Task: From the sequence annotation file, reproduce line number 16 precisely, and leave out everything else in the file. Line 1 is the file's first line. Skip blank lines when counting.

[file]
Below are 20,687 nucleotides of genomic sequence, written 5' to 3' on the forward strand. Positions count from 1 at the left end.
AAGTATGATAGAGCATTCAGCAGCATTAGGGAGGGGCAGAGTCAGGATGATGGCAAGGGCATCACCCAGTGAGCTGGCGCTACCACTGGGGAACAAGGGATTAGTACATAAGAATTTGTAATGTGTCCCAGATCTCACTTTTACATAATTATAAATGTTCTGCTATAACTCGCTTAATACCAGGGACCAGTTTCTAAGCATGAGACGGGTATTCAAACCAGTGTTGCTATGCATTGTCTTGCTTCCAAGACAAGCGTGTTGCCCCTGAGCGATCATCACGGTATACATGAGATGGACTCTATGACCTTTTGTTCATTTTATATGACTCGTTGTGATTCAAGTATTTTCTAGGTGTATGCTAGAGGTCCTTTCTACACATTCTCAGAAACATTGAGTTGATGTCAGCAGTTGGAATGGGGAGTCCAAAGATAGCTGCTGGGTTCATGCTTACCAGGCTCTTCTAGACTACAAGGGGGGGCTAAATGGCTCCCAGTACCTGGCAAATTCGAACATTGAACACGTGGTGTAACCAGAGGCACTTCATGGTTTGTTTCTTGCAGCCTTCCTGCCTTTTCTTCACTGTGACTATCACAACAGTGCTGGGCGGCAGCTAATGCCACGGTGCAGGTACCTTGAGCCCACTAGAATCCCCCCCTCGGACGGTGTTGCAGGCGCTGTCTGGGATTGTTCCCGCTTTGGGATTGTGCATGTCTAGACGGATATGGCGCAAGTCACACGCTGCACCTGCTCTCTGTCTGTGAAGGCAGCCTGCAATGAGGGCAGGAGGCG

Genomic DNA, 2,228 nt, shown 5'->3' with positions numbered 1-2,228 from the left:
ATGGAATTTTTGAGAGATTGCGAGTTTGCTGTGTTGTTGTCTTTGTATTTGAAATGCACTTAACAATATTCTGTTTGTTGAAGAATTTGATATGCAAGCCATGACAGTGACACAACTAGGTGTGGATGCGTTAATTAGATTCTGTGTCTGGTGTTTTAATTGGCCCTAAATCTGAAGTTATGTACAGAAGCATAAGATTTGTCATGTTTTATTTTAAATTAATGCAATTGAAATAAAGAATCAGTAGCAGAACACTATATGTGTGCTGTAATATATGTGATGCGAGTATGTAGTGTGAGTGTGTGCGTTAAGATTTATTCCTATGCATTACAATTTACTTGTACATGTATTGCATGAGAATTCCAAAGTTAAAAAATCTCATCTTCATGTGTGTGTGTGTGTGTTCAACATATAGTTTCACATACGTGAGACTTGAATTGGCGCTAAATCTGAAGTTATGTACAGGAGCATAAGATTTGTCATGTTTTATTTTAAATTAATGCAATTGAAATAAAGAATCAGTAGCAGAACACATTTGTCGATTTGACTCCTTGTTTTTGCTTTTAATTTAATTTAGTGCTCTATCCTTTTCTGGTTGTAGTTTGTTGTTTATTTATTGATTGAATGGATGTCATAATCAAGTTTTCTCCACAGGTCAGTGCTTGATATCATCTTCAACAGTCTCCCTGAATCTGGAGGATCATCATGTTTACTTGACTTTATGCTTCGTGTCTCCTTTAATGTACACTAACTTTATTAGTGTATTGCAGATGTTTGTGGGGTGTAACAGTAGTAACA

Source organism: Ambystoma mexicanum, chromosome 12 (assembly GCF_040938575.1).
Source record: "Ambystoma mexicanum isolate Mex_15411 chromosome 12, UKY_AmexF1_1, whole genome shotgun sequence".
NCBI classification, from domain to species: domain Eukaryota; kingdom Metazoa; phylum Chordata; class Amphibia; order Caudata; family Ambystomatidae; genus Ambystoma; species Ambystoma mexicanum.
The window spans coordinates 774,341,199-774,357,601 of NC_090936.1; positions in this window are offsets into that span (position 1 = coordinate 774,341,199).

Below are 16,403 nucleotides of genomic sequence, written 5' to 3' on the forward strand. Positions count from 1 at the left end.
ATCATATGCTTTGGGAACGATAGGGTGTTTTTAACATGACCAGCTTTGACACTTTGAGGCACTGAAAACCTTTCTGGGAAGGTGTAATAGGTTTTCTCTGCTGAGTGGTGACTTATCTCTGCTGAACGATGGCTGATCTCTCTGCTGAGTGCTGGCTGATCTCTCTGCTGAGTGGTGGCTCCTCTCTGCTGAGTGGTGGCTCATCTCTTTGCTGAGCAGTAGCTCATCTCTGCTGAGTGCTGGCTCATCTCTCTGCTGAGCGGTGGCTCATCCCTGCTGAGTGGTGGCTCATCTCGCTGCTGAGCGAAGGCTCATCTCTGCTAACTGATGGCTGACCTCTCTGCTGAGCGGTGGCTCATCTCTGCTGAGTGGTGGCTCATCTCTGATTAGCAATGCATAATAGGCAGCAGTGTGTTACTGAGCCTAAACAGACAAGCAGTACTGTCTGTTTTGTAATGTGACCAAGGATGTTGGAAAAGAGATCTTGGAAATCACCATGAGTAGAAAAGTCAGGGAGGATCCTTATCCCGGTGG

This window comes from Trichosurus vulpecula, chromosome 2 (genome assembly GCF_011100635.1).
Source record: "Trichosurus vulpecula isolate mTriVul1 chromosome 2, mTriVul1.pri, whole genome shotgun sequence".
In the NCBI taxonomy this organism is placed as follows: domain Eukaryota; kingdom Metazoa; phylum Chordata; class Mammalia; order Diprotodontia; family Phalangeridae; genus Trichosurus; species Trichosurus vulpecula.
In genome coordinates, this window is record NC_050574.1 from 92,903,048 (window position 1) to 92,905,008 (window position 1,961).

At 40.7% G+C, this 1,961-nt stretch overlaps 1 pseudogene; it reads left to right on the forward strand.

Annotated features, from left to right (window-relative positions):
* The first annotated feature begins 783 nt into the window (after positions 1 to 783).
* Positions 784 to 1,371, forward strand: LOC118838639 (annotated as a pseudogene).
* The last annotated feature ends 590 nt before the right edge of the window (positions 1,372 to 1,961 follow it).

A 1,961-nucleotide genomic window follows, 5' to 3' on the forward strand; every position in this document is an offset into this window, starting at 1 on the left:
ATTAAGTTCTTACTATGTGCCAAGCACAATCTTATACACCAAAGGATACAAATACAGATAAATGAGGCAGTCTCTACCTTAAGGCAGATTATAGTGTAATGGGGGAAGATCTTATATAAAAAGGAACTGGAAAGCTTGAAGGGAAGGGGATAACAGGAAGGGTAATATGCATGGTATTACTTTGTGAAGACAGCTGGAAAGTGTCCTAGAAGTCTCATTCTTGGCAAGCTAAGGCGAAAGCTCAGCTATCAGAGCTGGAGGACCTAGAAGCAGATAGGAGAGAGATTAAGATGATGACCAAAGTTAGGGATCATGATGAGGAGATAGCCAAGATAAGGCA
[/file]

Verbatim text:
Annotated features, from left to right (window-relative positions):